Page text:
Today, entrepreneurship activity are at its historical highest, scrambling to meet a wide range of needs in the market and respond to yet undiscovered demands. Rapidly increasing globalization continues to shift equilibriums, such that a constant supply of opportunities are available for entrepreneurs to respond to fast-changing demands and anticipate those yet to emerge. Additionally, current scarcities in employment further incentivize people to create value through entrepreneurial ventures. However, although it is easier to start a company in today's environment, it is harder to sustain a successful one. In 2013, Forbes cited a Bloomberg study, which reported that eight out of ten startup businesses fail within the first 18 months
All of the difficulties confronting budding entrepreneurs, as well as the potential rewards, were explored in a conference held at Columbia University last month, spearheaded by the authors of this blog post and founders of Ivy Oasis. With the support of the school's Industrial Engineering and Operations Research Department, we used our personal networks to organize organize four panels totaling more than a dozen speakers and moderators, including venture capitalists, industry leaders, startup founders and lawyers to discuss How To Build A Strong Startup. Four panels: technology, non-profit, law and the future of entrepreneurship presented on strategies to build and sustain successful startups.
Drawing upon their personal experiences, speakers illustrated the many paths to launching a startup and emphasized the immense dedication required to reach that point. The media loves to celebrate successful startups as if any great idea can achieve overnight glory. In contrast, the speakers at Columbia offered the audience a big dose of reality, "It sucks... it's lonely... I didn't know if I would be able to pay the bills each month," but the rewards have been worth all the hardships I endured.
Failure is a part of the learning experience. Most successful startups are usually not an entrepreneur's first attempt. Almost every thriving business can point to a history of peaks and valleys.
Entrepreneurship by nature demands the courage to fail and the resilience to endure through growing pains. Speakers stressed that the lessons learned from failures -- their own as well as others' -- were indispensable to eventual success.
Thus, networking is also critical. Entrepreneurs should always work towards expanding their network of meaningful connections. As author of The Magic of Thinking Big, David Schwartz wrote, "Success depends on the support of other people. The only hurdle between you and what you want to be is the support of other people".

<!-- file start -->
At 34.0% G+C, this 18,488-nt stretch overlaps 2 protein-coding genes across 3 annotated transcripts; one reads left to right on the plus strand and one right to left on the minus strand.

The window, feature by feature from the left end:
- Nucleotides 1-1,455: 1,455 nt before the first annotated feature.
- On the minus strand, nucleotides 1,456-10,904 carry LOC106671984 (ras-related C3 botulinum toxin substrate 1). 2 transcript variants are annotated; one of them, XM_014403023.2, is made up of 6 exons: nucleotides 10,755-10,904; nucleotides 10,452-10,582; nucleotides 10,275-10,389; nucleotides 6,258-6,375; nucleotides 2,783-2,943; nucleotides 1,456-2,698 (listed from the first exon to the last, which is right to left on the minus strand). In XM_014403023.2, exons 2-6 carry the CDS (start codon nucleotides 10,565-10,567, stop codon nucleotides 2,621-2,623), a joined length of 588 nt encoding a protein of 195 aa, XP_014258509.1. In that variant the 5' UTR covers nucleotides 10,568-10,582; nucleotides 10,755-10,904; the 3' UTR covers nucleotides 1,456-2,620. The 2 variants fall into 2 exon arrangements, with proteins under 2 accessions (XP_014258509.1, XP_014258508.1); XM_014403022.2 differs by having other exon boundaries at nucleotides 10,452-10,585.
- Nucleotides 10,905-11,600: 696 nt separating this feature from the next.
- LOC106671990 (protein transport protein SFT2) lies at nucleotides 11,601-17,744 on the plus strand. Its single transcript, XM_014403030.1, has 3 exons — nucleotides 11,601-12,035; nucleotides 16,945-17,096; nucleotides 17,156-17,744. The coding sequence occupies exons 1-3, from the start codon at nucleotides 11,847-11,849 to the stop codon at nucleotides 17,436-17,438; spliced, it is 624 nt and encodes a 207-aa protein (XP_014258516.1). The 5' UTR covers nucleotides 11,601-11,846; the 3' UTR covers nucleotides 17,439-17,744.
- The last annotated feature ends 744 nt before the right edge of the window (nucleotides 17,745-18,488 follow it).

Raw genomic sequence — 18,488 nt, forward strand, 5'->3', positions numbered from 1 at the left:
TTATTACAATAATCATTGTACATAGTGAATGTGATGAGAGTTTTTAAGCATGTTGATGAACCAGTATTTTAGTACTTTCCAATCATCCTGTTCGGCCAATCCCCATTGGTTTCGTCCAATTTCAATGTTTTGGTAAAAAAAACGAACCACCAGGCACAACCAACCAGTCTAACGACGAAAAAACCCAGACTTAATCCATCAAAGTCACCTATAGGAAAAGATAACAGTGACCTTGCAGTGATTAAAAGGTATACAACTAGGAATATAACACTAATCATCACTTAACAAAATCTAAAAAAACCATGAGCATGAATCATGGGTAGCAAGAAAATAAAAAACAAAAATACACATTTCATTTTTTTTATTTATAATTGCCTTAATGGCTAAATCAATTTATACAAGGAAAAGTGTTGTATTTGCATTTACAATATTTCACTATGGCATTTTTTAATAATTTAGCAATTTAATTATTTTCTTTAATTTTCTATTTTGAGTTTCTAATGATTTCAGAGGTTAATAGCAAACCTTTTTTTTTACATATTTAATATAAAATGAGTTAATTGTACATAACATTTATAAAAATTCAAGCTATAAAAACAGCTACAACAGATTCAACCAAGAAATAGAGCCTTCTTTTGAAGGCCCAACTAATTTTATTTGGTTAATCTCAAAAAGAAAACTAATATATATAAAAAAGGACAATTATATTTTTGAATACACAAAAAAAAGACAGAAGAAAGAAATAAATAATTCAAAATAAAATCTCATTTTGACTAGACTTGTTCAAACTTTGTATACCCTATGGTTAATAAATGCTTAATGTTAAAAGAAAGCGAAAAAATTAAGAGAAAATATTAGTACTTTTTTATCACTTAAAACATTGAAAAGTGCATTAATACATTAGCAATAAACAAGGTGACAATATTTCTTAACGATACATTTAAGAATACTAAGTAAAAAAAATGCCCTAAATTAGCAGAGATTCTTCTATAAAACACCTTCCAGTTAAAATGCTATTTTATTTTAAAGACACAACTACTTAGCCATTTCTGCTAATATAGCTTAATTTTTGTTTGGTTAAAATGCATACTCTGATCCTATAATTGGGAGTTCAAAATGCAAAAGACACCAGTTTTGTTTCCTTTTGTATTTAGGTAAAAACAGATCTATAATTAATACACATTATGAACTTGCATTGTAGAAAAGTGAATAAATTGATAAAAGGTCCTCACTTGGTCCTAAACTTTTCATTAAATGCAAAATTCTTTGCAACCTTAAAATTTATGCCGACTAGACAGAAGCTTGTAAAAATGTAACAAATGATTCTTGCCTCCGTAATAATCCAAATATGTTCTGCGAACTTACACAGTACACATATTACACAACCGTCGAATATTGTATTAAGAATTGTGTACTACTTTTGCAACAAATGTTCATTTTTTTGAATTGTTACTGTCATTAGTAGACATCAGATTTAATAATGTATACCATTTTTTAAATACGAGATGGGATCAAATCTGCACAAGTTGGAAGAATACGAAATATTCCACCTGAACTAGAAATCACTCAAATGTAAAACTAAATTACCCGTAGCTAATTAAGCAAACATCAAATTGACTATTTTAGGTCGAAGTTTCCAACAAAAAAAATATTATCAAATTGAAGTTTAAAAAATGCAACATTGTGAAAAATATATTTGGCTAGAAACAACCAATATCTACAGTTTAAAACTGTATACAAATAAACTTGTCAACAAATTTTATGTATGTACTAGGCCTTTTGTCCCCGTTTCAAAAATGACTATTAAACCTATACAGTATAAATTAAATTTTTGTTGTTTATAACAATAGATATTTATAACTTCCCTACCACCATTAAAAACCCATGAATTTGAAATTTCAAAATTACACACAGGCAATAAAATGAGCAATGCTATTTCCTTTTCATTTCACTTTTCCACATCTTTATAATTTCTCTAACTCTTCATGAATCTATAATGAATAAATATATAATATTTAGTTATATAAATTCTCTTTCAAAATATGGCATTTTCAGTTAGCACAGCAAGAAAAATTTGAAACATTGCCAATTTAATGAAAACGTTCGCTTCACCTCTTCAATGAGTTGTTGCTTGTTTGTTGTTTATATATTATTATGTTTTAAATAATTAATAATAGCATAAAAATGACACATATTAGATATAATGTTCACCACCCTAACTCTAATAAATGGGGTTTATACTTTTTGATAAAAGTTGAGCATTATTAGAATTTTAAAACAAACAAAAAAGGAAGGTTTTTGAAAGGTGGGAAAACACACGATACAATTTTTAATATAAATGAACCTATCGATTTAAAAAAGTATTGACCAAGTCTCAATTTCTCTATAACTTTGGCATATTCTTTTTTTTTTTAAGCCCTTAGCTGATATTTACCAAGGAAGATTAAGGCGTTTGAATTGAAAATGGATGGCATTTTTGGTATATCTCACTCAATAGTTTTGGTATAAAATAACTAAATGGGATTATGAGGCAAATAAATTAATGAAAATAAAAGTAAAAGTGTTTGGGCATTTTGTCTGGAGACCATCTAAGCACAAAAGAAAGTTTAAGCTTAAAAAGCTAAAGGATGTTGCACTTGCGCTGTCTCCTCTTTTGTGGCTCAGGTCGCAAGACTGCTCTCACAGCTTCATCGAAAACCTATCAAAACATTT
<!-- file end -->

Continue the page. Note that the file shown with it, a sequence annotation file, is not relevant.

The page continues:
Columbia alumnus and Founder of Transdiaspora Network, Ariel Rojas remarked:
Real entrepreneurs succeed when they're able to listen to others in their daily interaction with reality. One of the most authentic experiences of your life is to connect with the silence of your inner self, and you own the process when you fill that silence with a vision. If you don't articulate that vision through baby-step actions; if you don't nurture that vision by interacting with others and forging teams, then you're not into the realm of entrepreneurship, but into the realm of hallucinations.
Managing Director of Entrepreneur Roundtable Accelerator, Murat Aktihanoglu gave the keynote presentation: 7 Characteristics of Strong Startups. He discussed business positioning, the importance of using key performance indicators (KPI), and establishing the right strategy to onboard users and customers. He also spoke about how understanding analytics tools is critical for optimizing revenue and user acquisition. But a scientific approach only takes you so far. Aktihanoglu concluded, "There is no algorithm for startup investing... It all comes down to individual perception and relationships. Be confident, know your market, and be open to listening. Build something that people want."
The law panel gave advice on ways to protect one's business, and suggested different ownership structures. Limited liability companies (LLC) and S-Corporations are popular for avoiding double taxation burdens. LLCs are attractive for their simplicity though VC funding requires companies to be structured as C-Corporation, which is an easy switch from an S-Corporation. Consult a legal expert for detailed professional guidance.
Yahoo Finance shared coverage of the conference, "How to Build a Strong Startup is as Successful as Panelists," featuring CEO of BRIC Language Systems, Ryan McMunn, who said that the conference "was an event not to be missed for those wanting to start their own business." A great idea is only the beginning; execution is key. Founder of AlleyNYC, Jason Saltzman concluded that it is "super important to share real life experiences with aspiring entrepreneurs. This event was real talk, with real people giving real life examples of what it is like to start your own business. I am looking forward to the next one."
Such praise is flattering. But the real benchmark of our success will come not in fine words, but in real actions. What we hope most of all is that those attending came away inspired and motivated to take the risks necessary to foster the entrepreneurship on which all our futures depend.
Co-authored by Lisa Chau and Canberk Dayan